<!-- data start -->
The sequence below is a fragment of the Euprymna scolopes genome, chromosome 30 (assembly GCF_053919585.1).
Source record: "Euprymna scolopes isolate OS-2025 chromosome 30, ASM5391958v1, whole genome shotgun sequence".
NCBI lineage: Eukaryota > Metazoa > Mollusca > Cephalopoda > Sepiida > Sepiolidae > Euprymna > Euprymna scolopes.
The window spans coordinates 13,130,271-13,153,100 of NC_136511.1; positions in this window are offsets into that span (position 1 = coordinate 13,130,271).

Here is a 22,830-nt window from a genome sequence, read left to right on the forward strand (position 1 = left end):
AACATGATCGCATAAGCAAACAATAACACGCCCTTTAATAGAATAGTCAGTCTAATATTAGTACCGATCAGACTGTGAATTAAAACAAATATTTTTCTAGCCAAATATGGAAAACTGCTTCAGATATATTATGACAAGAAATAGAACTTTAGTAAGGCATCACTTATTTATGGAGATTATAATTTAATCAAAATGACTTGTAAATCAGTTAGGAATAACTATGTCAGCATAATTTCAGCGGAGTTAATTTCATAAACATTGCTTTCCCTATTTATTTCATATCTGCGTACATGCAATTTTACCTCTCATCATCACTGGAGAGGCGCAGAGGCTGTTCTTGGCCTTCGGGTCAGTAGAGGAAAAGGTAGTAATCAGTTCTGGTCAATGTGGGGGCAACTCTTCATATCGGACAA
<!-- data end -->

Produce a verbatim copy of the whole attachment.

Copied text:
The sequence below is a fragment of the Euprymna scolopes genome, chromosome 30 (assembly GCF_053919585.1).
Source record: "Euprymna scolopes isolate OS-2025 chromosome 30, ASM5391958v1, whole genome shotgun sequence".
NCBI lineage: Eukaryota > Metazoa > Mollusca > Cephalopoda > Sepiida > Sepiolidae > Euprymna > Euprymna scolopes.
The window spans coordinates 13,130,271-13,153,100 of NC_136511.1; positions in this window are offsets into that span (position 1 = coordinate 13,130,271).

Here is a 22,830-nt window from a genome sequence, read left to right on the forward strand (position 1 = left end):
AACATGATCGCATAAGCAAACAATAACACGCCCTTTAATAGAATAGTCAGTCTAATATTAGTACCGATCAGACTGTGAATTAAAACAAATATTTTTCTAGCCAAATATGGAAAACTGCTTCAGATATATTATGACAAGAAATAGAACTTTAGTAAGGCATCACTTATTTATGGAGATTATAATTTAATCAAAATGACTTGTAAATCAGTTAGGAATAACTATGTCAGCATAATTTCAGCGGAGTTAATTTCATAAACATTGCTTTCCCTATTTATTTCATATCTGCGTACATGCAATTTTACCTCTCATCATCACTGGAGAGGCGCAGAGGCTGTTCTTGGCCTTCGGGTCAGTAGAGGAAAAGGTAGTAATCAGTTCTGGTCAATGTGGGGGCAACTCTTCATATCGGACAA